In this month's magazine, Decanter columnist Stephen Brook explains the differences between estates' top wines and their 'little brothers'...
The tendency in California is to create Reserve wine rather than Bordeaux-style second wines, but there are exceptions.
At Francis Ford Coppola’s magnificent Inglenook estate in Rutherford, he created Rubicon in 1978, a formidable Bordeaux blend. Rubicon was always a tannic and extracted wine that needed years to show its complexity.
Indeed, Coppola usually held the wine back for eight years before release. Replanting was resulting in more young vines, so it made sense to produce a second wine, Cask Cabernet.
Early vintages were aged for up to 28 months in American oak puncheons, whereas Rubicon would spend two years in mostly new barriques. However, in recent years Cask Cabernet has been renamed Cabernet Sauvignon, and aged in 50%-90% new French oak; the fruit is all Inglenook, so it’s still an estate wine.
Read more below the wine reviews
Stephen’s top Californian Reserve picks:
Rich, toasty blackcurrant nose, with a marked presence of new oak. Opulent and voluptuous, suave and highly concentrated on the
There’s real intensity on the nose, which delivers spicy blackberry and vanilla aromas. Palate is suave, creamy with good underlying
Somewhat restrained on the nose, as a consequence of some bottle shock. However, the palate is rich and broad, giving
Read the full article in the November 2016 issue of Decanter magazine. Subscribe to Decanter here.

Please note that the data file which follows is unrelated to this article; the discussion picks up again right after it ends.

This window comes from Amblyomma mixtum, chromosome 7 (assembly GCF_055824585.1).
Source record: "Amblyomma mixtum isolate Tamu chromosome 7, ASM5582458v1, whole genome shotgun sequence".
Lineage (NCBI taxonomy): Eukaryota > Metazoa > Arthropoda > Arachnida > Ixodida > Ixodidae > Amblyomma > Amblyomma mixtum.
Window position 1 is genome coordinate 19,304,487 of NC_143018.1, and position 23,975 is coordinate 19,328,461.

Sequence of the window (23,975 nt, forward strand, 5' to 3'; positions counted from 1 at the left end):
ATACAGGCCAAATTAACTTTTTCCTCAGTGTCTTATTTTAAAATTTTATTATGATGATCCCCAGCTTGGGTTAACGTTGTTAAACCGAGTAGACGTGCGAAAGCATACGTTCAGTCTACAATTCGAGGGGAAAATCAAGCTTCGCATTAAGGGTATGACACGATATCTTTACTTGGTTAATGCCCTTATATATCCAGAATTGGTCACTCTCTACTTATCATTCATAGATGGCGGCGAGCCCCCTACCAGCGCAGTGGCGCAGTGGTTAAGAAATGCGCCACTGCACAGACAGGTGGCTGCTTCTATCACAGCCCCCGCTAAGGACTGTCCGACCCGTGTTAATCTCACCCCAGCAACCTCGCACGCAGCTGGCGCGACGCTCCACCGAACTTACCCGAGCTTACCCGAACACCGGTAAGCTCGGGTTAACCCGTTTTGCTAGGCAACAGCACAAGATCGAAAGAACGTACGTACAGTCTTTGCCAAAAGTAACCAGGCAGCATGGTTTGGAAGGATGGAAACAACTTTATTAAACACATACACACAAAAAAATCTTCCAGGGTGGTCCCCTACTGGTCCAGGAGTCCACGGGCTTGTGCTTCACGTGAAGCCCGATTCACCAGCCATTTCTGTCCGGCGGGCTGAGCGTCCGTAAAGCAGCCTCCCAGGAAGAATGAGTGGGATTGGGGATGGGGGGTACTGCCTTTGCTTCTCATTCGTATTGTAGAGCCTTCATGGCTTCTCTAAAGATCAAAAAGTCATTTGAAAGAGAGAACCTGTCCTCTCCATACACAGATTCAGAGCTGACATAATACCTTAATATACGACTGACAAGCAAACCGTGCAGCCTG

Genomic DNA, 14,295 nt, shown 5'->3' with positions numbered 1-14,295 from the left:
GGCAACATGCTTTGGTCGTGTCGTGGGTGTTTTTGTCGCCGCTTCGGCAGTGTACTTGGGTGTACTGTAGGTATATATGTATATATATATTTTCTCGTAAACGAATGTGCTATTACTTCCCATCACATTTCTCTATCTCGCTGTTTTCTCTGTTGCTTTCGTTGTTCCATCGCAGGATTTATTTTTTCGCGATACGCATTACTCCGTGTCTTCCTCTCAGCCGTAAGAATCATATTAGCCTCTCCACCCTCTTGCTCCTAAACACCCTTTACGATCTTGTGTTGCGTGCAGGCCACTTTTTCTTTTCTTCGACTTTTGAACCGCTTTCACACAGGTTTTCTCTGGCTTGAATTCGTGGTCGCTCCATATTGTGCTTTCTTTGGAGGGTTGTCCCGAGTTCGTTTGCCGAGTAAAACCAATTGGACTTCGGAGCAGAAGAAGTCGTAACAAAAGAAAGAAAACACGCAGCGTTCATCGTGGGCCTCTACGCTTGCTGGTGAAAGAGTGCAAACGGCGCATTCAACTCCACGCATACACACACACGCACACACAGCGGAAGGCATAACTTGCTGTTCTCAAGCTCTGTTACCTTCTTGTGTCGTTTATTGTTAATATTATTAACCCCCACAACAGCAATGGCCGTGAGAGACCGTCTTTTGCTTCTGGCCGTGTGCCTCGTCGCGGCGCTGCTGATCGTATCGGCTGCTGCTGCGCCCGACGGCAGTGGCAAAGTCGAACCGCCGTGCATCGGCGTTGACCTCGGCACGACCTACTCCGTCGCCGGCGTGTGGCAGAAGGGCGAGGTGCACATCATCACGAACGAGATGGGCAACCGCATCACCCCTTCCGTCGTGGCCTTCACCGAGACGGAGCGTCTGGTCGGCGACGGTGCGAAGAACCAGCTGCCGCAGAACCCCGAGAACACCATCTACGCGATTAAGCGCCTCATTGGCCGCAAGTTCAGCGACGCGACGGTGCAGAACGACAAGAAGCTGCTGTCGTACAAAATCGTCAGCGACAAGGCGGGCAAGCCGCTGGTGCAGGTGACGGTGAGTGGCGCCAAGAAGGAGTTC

Paul Draper at Ridge created Estate Cabernet as a second wine alongside his classic Monte Bello Cabernet. The Monte Bello blend is crafted following blind tastings, and it’s not always the youngest vines that are rejected.
Between 20% and 60% of the crop may end up in the second wine. Vinification is identical for both, and Draper says the difference is more one of style than quality. Indeed the quality of the second wine can be surprisingly close to that of Monte Bello itself.
Cain Five is a Napa estate wine produced high on Spring Mountain. Though its tannins tend to be polished, this Bordeaux blend has a distinctive herbal, sometimes red fruit character. With Cain Concept, winemaker Christopher Howell created something quite different, a wine made mostly from purchased fruit from the valley’s benchlands.
The fruit quality is quite different, but the winemaking and oak-ageing regime is essentially the same as for Cain Five. So there is a family resemblance, but in no sense is Cain Concept a second wine.